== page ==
• Thou shall not slurp, burp or blow your nose when food is involved
  • If you decide to have a drink or two, wait until everybody at the table has a drink and remember, ‘Kampai‘, meaning – cheers!
Japanese food culture and etiquette

#6: The KAWAII epidemic

In the 1970’s, the Kawaii culture well and truly began as advertising agencies looked for ways to mass-market “cute things” to the population. And boy did it work, with so much of Japanese culture now revolving around this concept. Currently there’s a “Kawaii cooking” epidemic that’s gone viral on the internet that focuses on miniature cooking. Add to that a themed “Kawaii Monster Cafe” in Harajuku, decorated in crazy and vibrant colours and complete with Harajuku waiters to welcome you to your table, and that’s just a taste of Japan’s obsession with cuteness.


Kawaii Monster cafe - Harajuku

#7: Ometanashi isn’t just a word, it’s a way of life

Familiarise yourself with “O-me-te-na-shi”, short for, “Japanese service and hospitality.” Its derived from the practice of politeness with intent to create harmony and avoid conflict. You will experience customer service to a whole new level, that goes above and beyond anything that you’re used to. From traditional ryokan’s to shop assistants running out the door to return your 1yen coins – you’ll be showered with kindness and amazed at their attention to detail to keep you smiling.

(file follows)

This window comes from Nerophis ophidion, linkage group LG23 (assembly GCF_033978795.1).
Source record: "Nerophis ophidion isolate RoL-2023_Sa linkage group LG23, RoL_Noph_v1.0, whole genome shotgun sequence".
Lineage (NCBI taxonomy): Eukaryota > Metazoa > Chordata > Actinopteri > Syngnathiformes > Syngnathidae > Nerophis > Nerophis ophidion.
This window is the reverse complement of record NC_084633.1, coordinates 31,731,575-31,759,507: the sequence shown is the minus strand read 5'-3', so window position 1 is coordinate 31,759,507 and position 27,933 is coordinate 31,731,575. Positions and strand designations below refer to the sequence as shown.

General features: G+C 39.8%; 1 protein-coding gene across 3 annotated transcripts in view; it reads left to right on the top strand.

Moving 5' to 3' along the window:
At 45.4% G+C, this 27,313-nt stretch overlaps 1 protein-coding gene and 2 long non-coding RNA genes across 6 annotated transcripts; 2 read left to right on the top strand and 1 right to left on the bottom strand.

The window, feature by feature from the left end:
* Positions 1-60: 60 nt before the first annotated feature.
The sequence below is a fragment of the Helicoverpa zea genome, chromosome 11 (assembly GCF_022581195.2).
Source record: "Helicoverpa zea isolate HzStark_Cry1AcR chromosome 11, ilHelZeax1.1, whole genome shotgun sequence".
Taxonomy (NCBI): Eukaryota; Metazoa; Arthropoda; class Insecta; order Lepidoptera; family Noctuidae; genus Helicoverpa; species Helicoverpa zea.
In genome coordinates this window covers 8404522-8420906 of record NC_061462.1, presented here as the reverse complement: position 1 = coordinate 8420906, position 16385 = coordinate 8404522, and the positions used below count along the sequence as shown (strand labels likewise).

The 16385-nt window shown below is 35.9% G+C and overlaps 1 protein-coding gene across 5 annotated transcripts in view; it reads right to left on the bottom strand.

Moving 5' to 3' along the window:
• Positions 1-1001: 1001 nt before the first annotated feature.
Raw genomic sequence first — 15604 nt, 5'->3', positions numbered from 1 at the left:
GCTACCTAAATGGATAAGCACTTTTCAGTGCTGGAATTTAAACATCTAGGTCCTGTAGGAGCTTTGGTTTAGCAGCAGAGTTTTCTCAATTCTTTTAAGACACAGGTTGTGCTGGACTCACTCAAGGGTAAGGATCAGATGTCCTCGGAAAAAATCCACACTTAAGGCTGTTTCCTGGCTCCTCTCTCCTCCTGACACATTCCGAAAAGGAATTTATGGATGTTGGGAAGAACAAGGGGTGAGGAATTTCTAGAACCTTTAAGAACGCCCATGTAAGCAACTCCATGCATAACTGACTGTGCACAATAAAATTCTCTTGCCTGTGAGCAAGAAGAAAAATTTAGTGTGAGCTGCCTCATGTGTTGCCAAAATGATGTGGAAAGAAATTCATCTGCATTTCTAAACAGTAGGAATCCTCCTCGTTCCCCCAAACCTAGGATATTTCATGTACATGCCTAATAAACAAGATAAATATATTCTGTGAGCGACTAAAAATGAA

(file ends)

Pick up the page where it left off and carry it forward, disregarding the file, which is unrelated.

#8: There’s a zero tolerance policy on rubbish

If you’ve ever been to Japan, you’ll soon realise that rubbish bins are scarce. Most sites and public spaces are immaculate and clean. It’s basic etiquette to take your rubbish home with you and word on the street – all local residents receive a garbage guide with rules for trash collection broken down from plastic, paper, cans, newspapers, burnables etc.

Japan recycling

#9: Automated toilets

There’s something truly astonishing about Japanese toilets, with many places providing heated seats, automated flush and even (if you’re lucky) sounds to conceal other (not so pleasant) noises. The tricky part? Trying to navigate between the buttons!

Japanese toilets

#10: Big on gaming and manga

Akhihabara is the go-to ‘Electric town’ and the largest electronics and appliance district in Tokyo, Japan. Expect to find the best arcades, infamous maid cafes and manga (Japanese comic) left, right and centre.

Japan gaming, Akhihabara

#11: Animals and humans coexist in harmony

From cats to snow monkey’s of Nagano and wild deers roaming around Nara, truthfully told, in Japan they believe that animals and humans can co-exist naturally in harmony and really, the proof is in the pudding.

Japanese snow monkeys

Written by Natalie Siagian, on a six-two assignment through Japan. 

Read more on her blog We Are Wildlings, and book your own Japan adventure on www.contiki.com.


  • Daniela Boninelli Vitale

    Great article! loved it! Keen to visit Japan after this 🙂 Well done

  • LooYee

    Correction, you’re allowed to slup when eating ramen or soba noodles. They like to see you enjoy your food.